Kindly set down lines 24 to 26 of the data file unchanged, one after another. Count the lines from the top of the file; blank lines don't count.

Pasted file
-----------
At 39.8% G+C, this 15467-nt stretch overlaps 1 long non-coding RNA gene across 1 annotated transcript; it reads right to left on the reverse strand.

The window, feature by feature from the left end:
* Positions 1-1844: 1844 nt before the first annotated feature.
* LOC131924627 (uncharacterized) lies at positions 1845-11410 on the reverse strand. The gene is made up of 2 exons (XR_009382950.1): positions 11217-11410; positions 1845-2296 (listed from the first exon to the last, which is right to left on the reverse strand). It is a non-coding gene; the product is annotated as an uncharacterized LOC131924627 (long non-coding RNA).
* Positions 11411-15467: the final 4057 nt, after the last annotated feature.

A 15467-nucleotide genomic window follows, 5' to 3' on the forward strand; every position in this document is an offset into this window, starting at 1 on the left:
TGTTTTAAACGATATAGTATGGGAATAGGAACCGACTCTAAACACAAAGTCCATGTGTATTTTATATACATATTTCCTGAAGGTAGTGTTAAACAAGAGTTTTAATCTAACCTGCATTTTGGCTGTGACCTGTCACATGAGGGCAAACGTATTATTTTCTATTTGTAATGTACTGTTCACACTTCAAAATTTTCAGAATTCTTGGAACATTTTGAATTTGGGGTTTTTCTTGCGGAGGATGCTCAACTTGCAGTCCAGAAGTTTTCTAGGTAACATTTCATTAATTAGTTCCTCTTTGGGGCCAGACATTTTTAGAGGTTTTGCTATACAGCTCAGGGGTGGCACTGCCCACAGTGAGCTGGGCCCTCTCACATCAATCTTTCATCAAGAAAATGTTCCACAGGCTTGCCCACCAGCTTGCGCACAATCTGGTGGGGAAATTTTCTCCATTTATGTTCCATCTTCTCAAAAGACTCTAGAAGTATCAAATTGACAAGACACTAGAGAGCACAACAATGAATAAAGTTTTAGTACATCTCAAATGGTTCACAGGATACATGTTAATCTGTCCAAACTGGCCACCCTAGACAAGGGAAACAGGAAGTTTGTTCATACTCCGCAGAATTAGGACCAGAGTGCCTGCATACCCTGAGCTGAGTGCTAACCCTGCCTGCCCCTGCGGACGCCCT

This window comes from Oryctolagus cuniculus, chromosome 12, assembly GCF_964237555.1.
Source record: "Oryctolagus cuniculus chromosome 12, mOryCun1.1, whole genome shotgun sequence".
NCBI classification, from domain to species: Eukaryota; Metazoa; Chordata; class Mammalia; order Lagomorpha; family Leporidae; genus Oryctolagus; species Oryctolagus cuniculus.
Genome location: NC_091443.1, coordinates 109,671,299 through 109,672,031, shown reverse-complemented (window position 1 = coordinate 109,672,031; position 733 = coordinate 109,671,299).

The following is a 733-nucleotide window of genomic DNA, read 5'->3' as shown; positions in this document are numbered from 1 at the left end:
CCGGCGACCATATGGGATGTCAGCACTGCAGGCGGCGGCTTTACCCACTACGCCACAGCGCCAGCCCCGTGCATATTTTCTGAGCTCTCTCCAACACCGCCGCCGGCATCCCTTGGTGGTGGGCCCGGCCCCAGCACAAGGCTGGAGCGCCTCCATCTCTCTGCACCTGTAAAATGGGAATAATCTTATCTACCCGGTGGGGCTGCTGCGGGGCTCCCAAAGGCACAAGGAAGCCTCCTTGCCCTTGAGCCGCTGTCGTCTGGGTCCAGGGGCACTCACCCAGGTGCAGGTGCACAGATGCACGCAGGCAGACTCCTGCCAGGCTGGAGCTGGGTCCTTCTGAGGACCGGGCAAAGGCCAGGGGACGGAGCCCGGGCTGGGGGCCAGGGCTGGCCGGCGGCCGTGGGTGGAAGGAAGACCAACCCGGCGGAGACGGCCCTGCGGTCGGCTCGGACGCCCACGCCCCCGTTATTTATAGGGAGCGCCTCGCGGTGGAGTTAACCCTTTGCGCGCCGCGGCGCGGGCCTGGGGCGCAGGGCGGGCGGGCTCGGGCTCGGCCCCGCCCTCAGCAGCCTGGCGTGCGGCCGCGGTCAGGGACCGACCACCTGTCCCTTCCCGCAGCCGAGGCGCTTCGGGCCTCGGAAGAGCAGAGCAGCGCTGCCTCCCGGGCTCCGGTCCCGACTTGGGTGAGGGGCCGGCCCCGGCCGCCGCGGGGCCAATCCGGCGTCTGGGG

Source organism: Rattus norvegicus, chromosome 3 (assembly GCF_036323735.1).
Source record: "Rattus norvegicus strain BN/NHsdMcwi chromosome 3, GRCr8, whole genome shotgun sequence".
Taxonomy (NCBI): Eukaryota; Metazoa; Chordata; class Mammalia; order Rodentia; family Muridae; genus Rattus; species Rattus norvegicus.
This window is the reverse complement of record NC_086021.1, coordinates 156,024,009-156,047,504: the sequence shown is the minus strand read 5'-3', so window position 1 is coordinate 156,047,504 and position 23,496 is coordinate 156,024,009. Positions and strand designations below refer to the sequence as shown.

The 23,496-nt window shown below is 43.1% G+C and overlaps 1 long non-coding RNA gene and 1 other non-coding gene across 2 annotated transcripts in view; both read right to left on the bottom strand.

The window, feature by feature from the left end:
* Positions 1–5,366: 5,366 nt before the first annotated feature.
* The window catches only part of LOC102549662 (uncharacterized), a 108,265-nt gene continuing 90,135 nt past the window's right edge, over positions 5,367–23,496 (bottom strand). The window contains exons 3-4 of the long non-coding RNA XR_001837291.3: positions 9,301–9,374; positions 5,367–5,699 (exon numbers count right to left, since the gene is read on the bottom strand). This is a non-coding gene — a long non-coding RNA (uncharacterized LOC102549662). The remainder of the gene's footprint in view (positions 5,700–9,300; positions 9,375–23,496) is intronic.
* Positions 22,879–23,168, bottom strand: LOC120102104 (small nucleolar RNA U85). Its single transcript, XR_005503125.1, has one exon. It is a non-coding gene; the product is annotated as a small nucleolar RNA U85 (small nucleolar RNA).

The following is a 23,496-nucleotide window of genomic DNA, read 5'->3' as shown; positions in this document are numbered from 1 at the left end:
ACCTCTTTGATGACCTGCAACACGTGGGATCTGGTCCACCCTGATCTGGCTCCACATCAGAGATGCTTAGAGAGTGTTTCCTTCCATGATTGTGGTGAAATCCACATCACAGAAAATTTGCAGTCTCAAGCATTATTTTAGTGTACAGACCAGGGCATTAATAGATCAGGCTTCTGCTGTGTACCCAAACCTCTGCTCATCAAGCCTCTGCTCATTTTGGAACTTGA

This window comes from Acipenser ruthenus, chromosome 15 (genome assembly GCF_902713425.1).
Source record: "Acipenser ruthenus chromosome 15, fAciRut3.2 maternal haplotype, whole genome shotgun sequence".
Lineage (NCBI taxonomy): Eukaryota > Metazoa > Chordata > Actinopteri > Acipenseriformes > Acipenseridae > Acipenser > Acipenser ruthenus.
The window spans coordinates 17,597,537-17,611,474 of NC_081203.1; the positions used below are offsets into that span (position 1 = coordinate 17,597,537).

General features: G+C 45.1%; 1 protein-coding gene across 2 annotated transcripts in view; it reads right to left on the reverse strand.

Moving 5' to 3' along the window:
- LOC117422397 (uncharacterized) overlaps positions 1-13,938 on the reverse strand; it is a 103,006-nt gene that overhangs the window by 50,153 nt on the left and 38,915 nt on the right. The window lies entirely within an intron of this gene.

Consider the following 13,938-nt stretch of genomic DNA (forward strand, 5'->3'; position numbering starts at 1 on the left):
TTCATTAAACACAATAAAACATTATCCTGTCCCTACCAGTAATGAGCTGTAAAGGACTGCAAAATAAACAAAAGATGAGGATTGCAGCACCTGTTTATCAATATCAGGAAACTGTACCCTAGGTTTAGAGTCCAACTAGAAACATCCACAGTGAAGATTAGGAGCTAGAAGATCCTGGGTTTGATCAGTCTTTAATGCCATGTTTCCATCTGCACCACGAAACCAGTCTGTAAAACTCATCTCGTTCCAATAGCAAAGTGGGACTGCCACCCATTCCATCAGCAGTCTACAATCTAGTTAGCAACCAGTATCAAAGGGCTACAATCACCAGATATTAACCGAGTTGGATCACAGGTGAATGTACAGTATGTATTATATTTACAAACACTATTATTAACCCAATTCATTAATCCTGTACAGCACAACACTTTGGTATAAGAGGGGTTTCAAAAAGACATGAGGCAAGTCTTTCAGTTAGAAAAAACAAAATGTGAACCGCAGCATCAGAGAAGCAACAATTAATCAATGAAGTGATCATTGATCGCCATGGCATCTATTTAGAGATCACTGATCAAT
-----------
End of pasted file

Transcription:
ACCTCTTTGATGACCTGCAACACGTGGGATCTGGTCCACCCTGATCTGGCTCCACATCAGAGATGCTTAGAGAGTGTTTCCTTCCATGATTGTGGTGAAATCCACATCACAGAAAATTTGCAGTCTCAAGCATTATTTTAGTGTACAGACCAGGGCATTAATAGATCAGGCTTCTGCTGTGTACCCAAACCTCTGCTCATCAAGCCTCTGCTCATTTTGGAACTTGA

This window comes from Acipenser ruthenus, chromosome 15 (genome assembly GCF_902713425.1).
Source record: "Acipenser ruthenus chromosome 15, fAciRut3.2 maternal haplotype, whole genome shotgun sequence".